Coming back to the theater business. Before he built his first theater in The Bottom in 1953 the late Guy Hodge, my good friend from St. Martin, would come to Saba and show a movie in a tent but only now and then. A few weeks ago, Allen Busby and I were in a restaurant in Marigot and he was telling me of the first movie held in Windward Side above the house of the priest by Mr. Guy Hodge. Most people had never seen a movie before as many people still had never been off island in their lifetime.

The movie was an MGM movie. The one where the Lion comes out with a roar. Allen said that Lorenzo Hassell was sitting right under the screen with Norman Hassell not too far off. Who had ever seen a Lion on Saba and had ever heard the roar of that mighty King of the Serengeti in Africa?

Allen was in doubt as to who took off running first whether it was Norman or Lorenzo and followed by the whole of Hell’s Gate (according to Allen that is). He said that for months after the people on Hell’s Gate were talking about how fortunate Lorenzo was to have run. If he had stayed according to the version of the story presented by Allen, that animal they call a Lion would have been the end of Lorenzo.’

When he built his theater in Windward Side my brother Freddie was in charge. Before that he had a theater on rented land on the main road in Windward Side. For the new building Rudolph Johnson and I got the contract to do all the trenches. The contract was worth one hundred guilders to be shared equally. And boy did we work for that one hundred guilders. Dolphie later married Earl’s daughter Linda. My fifty guilders I used to buy a ticket on the ‘Antilia’ via Statia and St. Kitts to St. Maarten where I found a job in the government. That was in the year 1960 and I started a long career in government so I did not do bad.

Earl told me that when he was building the theater in The Bottom he lived on Aruba and sent eight inch blocks to build it with by boat from Aruba. His father-in-law Leonaidis  and the others building the theater had never worked with blocks before. So they decided to put the block two in a row and poured cement in between so that the walls are nearly two feet thick, and Earl was left to wonder where all those blocks had gone.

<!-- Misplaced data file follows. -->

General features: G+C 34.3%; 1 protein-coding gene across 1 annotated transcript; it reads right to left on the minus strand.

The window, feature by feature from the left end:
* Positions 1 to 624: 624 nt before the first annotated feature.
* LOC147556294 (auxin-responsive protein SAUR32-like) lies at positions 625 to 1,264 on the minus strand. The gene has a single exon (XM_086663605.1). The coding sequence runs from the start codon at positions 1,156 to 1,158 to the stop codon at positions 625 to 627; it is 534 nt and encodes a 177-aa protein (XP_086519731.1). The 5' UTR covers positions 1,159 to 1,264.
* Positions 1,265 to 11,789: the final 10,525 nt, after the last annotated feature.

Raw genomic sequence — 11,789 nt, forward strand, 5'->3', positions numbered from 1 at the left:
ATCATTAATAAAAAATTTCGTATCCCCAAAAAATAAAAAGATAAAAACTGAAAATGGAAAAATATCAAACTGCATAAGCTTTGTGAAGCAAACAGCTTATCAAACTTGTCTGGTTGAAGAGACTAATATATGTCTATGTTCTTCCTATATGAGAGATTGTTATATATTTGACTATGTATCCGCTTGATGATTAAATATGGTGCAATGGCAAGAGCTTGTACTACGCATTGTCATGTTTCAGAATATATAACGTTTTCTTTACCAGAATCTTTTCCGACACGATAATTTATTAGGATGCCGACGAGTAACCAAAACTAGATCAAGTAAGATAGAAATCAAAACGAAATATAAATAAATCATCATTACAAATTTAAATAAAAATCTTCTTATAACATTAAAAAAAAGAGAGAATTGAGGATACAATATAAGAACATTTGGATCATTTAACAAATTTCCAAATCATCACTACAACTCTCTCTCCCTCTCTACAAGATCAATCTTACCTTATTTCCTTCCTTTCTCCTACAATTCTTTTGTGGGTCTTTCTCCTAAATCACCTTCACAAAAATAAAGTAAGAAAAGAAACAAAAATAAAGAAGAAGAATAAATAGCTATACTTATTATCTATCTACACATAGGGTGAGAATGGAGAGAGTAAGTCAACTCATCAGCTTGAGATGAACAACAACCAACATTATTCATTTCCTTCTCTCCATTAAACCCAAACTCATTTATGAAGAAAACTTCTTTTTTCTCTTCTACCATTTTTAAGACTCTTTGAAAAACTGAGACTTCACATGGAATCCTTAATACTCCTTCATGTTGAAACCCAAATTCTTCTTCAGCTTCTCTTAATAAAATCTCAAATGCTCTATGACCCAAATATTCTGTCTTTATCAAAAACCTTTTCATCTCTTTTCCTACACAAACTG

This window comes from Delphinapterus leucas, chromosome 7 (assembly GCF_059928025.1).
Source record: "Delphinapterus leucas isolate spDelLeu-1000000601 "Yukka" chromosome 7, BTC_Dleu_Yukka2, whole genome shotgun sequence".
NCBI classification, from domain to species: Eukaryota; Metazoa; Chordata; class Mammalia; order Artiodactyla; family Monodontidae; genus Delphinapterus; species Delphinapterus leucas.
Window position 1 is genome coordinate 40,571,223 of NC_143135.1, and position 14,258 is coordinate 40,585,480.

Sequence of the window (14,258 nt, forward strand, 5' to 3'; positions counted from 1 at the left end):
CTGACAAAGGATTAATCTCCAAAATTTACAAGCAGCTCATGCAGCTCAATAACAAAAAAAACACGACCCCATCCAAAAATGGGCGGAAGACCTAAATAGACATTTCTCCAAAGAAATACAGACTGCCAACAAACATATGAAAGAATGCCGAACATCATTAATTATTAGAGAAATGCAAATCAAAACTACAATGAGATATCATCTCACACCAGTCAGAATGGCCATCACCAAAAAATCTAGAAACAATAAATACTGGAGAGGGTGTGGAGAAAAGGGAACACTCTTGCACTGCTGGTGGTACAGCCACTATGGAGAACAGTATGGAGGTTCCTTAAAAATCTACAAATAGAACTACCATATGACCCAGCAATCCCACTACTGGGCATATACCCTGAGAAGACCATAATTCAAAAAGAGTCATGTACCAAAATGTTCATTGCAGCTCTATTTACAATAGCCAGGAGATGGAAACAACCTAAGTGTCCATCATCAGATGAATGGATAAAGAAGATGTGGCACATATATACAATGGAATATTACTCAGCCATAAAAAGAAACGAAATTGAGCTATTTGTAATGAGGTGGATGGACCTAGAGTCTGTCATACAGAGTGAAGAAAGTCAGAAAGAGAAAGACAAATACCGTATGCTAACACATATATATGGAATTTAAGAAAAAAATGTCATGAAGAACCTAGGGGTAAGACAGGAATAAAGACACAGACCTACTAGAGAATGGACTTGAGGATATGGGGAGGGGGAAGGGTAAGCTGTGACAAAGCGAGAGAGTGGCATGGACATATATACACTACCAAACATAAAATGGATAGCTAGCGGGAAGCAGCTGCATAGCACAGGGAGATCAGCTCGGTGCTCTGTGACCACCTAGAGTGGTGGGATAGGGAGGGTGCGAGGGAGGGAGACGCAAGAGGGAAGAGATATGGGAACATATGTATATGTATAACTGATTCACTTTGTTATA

I don’t think Earl would mind that I interjected that piece of movie folklore in this tribute to Earl’s Memory.

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Everywhere Saba people are they have to build and own a boat. Earl here on Aruba as a young man.


One of the first articles which I wrote for the Windward Islands Opinion in the early sixties was to defend Earl. The then Administrator of Saba who apparently wanted to see movies for free, decided that there should be a censoring committee, with he as the head and that the movies had to be censored before they were shown to the public. Both Earl and I thought it was ridiculous and brought extra costs to him. But it went through anyway.

Earl was a Member in good standing of the Lions Club of Saba from 1977 to 1998. This Club also took care of the Saba Carnival for many years and Earl was also involved in that. He and his family were faithful members of the Roman Catholic Church as well. Cornel boy, your father is still laughing at me. And as I write this I am told that his grandson Stuart Johnson of St. Martin has a good chance of becoming the Minister of Tourism. Earl would be happy to hear that!

Recordar es Vivir.